US Scientist: Earthquake Unpredictable, But Early Warning Possible
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Scientists can not exactly predict any earthquake, but can tell a probable earthquake within a certain period of time, and a 30-second early warning is possible, said a US seismologist.
Margaret Vinci, manager of the Office of Earthquake Programs at the Seismological Laboratory in California Institute of Technology, told Xinhua in an interview Thursday that earthquake was hard to predict since each earthquake was different and the epicenters were underground.
She said all the earthquakes took place in a sudden, and researches so far had found no common signs to predict them.
However, the scientist said researchers could tell the probability of some major earthquakes. For example, she said, scientists had issued a warning that there would be a devastating earthquake in Southern California in the next 30 years, but it could happen tomorrow, and could happen in 30 years.
Vinci said that was called the probability, and not a prediction, because a prediction had to be exact, and the probability covered years or dozens of years.
Scientists tell the probability based on their research on past earthquake history and the movement of faults. There has been no strong earthquake over magnitude 7.8 in Southern California in the past 100 years, and based on the cycle of strong earthquake in the area, scientists can say there is a probability of another strong earthquake in 30 years.
However, according to Vinci, scientists can not tell the exact location the earthquake will take place. She said there were 300 faults in Southern California and those faults pushed against each other, causing different sizes of quakes.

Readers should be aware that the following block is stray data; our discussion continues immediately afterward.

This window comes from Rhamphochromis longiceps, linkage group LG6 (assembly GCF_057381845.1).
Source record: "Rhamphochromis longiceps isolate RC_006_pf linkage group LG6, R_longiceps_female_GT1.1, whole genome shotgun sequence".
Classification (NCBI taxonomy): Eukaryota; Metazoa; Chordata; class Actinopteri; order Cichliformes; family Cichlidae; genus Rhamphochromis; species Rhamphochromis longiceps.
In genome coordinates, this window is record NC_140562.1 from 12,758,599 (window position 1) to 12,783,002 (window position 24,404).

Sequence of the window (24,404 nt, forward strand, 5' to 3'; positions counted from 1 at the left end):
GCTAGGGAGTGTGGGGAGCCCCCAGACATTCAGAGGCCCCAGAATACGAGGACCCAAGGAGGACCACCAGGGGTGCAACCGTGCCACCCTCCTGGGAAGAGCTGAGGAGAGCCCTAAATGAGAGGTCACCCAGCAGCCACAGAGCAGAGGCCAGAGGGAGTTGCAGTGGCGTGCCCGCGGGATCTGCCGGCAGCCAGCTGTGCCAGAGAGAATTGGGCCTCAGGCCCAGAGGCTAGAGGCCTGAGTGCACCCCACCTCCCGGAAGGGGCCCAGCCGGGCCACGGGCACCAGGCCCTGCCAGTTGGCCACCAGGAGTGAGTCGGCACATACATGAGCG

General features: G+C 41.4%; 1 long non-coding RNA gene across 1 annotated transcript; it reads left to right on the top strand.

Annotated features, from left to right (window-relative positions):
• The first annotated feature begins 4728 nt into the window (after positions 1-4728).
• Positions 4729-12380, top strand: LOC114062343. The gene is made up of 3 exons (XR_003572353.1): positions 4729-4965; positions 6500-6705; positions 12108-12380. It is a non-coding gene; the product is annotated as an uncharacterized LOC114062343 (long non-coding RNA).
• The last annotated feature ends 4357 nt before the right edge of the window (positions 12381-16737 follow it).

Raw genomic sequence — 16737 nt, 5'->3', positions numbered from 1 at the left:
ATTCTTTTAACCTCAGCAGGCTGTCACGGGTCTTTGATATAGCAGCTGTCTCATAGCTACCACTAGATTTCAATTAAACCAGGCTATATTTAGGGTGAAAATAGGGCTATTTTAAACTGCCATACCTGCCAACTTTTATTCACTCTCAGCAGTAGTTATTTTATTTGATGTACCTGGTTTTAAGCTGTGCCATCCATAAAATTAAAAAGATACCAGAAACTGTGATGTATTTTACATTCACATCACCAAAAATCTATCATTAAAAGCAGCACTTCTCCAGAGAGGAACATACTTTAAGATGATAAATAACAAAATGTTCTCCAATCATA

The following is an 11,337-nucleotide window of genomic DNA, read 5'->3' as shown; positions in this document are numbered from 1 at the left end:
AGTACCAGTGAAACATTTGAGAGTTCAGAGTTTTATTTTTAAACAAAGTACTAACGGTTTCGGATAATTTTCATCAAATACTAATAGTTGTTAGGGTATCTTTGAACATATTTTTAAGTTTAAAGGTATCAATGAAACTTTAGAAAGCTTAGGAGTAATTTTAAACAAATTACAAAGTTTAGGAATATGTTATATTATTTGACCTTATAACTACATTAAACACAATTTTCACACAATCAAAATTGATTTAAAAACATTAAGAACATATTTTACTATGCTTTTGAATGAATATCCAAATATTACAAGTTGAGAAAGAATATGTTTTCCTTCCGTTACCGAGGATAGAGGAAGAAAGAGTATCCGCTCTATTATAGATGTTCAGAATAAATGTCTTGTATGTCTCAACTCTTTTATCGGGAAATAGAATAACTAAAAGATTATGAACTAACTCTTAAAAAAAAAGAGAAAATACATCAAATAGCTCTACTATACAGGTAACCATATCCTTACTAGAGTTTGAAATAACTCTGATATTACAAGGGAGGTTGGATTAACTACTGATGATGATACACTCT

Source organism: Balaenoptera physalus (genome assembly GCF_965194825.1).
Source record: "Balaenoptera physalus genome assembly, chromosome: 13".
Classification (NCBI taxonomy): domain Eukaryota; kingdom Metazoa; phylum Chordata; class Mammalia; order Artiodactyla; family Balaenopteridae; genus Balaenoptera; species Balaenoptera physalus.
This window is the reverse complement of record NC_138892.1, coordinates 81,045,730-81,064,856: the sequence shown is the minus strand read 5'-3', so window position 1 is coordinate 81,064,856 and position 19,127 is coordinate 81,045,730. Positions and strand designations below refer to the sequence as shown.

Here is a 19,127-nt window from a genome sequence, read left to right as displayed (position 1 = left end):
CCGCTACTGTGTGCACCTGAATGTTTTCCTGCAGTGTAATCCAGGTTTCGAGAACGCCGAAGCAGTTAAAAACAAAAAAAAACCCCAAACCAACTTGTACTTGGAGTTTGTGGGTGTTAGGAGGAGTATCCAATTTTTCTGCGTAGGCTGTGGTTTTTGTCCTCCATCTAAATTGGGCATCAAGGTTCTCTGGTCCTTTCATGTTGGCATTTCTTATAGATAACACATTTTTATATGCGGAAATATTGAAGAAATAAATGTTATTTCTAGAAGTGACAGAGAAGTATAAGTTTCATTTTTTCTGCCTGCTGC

She said in Southern California, there were 38 quakes a day on average, but most of them were very tiny and caused no damage. In most cases, people can not feel the quake.
Asked to comment why some earthquakes did happen as some researchers predicted, Vinci said real scientists did not make predictions. She admitted that there were people making such predictions, and if such a prediction turned out to be accurate, that was because of a good luck. This person might have made over 500 predictions and only one turned out to be true.
"That is a guess, not a prediction," she added.
However, the Caltech scientist said early warning had been made possible by using sophisticated instrument to monitor the actual happening of any strong earthquake.
Vinci explained that earthquake moved two miles a second, and most earthquake epicenters could be 20 or 50 miles underground. When instrument senses the movement, it can provide a warning 30 seconds or even 70 seconds before people can feel it.
She said scientists in her laboratory could provide an early warning of 30 seconds before the earthquake hit the ground. Those 30 seconds are very precious for human beings since they can make use of the 30 seconds to save lives.
She said elevators in tall buildings could stop operating to avoid further damages, and power plants could make use of the 30 seconds to shut off.
Vinci said the technology was ready, but to her regret, there was no such early warning system in the US She said it would cost US$100 million to set up such a system and hopefully the US government would provide funding for the program.
There are currently early earthquake warning systems in Japan, Mexico, Turkey, Romania and China's Taiwan.
Earthquake Alarm Systems take the form of a suite of algorithms designed to rapidly detect the initiation of an earthquake, determine the size (magnitude) and location of the event, predict the peak ground motion expected in the region around the event, and issue a warning to people in locations that may expect significant ground motion. The algorithms use data from regional broadband seismic networks.
(Xinhua News Agency April 16, 2010)